Objective: Rheumatoid arthritis (RA) is associated with increased risk for cardiovascular (CV) events through multiple factors. Fish oil has been shown to reduce symptoms in RA and to reduce CV risk. We assessed the effect of an antiinflammatory dose of fish oil on CV risk factors within a program of combination chemotherapy for patients with early RA.
Methods: Patients who chose not to take fish oil (n = 13) were compared with patients who achieved a sustained elevation of eicosapentaenoic acid (EPA) in plasma phospholipid fatty acids (> 5% total fatty acids) while taking fish oil over a 3-year period (n = 18). We examined cellular content of arachidonic acid (AA), synthesis of thromboxane A2 and prostaglandin E2, use of nonsteroidal antiinflammatory drugs (NSAID), traditional CV lipid risk factors, and disease activity at 3 years.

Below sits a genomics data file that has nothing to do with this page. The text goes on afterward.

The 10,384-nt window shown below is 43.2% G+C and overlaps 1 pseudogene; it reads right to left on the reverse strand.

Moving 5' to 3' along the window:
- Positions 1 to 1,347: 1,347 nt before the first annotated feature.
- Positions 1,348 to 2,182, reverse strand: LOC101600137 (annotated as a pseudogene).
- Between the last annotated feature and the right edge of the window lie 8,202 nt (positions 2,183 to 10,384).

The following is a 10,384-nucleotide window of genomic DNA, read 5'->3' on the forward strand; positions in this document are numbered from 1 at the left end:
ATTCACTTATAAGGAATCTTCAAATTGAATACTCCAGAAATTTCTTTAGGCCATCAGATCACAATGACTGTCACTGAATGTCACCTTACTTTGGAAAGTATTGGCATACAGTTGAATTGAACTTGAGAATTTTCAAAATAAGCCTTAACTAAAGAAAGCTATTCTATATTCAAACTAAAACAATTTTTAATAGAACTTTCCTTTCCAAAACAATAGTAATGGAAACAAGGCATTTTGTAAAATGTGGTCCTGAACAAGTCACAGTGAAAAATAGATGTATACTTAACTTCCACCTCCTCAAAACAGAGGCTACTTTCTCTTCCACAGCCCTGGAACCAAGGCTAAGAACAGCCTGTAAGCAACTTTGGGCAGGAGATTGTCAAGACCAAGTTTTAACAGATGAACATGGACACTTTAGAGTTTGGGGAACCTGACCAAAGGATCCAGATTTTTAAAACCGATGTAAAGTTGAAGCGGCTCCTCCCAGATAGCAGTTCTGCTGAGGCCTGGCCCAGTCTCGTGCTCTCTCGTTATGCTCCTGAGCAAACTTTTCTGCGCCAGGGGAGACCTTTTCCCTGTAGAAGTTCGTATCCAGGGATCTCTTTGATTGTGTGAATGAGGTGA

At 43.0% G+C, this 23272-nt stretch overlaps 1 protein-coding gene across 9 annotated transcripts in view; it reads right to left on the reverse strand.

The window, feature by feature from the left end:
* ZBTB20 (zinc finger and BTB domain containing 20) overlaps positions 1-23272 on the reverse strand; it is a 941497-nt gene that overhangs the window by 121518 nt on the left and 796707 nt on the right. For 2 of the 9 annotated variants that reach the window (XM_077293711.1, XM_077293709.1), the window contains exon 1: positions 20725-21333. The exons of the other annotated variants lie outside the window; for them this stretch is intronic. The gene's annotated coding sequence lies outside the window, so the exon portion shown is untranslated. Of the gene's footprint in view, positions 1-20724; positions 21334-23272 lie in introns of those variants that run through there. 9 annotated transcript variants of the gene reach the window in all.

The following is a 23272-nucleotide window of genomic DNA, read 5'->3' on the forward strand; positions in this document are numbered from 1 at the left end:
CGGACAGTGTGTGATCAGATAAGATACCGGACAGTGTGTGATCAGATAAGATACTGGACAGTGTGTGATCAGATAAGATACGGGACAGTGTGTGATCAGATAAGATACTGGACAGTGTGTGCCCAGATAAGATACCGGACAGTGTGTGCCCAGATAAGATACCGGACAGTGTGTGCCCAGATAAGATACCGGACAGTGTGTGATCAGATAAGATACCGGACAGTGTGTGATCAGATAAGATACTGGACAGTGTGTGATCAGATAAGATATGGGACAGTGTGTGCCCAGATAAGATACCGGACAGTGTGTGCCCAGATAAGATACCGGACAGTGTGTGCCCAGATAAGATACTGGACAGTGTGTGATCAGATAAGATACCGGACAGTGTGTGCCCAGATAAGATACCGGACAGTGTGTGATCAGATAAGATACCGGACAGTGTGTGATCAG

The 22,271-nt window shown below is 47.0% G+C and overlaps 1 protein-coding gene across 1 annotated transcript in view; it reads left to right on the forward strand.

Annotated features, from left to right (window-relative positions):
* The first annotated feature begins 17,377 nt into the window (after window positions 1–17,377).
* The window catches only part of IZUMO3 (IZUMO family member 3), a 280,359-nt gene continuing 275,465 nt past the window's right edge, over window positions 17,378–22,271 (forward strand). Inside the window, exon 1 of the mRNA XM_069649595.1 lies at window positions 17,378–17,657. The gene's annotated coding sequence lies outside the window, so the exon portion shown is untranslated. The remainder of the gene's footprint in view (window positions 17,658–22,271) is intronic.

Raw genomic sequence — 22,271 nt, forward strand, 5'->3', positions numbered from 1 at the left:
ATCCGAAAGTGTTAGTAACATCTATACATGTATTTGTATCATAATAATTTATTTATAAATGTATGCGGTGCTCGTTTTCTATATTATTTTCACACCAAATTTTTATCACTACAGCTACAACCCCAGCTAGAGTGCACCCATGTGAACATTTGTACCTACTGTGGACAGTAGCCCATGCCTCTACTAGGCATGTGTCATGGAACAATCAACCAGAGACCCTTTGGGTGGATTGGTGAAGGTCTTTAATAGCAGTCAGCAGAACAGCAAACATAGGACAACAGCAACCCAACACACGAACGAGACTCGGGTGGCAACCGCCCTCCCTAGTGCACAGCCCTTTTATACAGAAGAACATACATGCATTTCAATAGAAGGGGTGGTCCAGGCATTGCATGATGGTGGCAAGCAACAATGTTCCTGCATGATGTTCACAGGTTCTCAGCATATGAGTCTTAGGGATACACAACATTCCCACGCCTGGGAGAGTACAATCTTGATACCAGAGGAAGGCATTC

Results: At 3 years, AA (as a proportion of AA plus long-chain n-3 fatty acids that can compete with AA for cyclooxygenase metabolism) was 30% lower in platelets and 40% lower in peripheral blood mononuclear cells in subjects taking fish oil. Serum thromboxane B2 was 35% lower and lipopolysaccharide-stimulated whole-blood prostaglandin E2 was 41% lower with fish oil ingestion compared to no fish oil. NSAID use was reduced by 75% from baseline with fish oil (p < 0.05) and by 37% without fish oil (NS). Favorable changes in fasting blood lipids were seen with, but not without fish oil. Remission at 3 years was more frequent with fish oil use (72%) compared to no fish oil (31%).
Conclusion: Fish oil reduces cardiovascular risk in patients with RA through multiple mechanisms.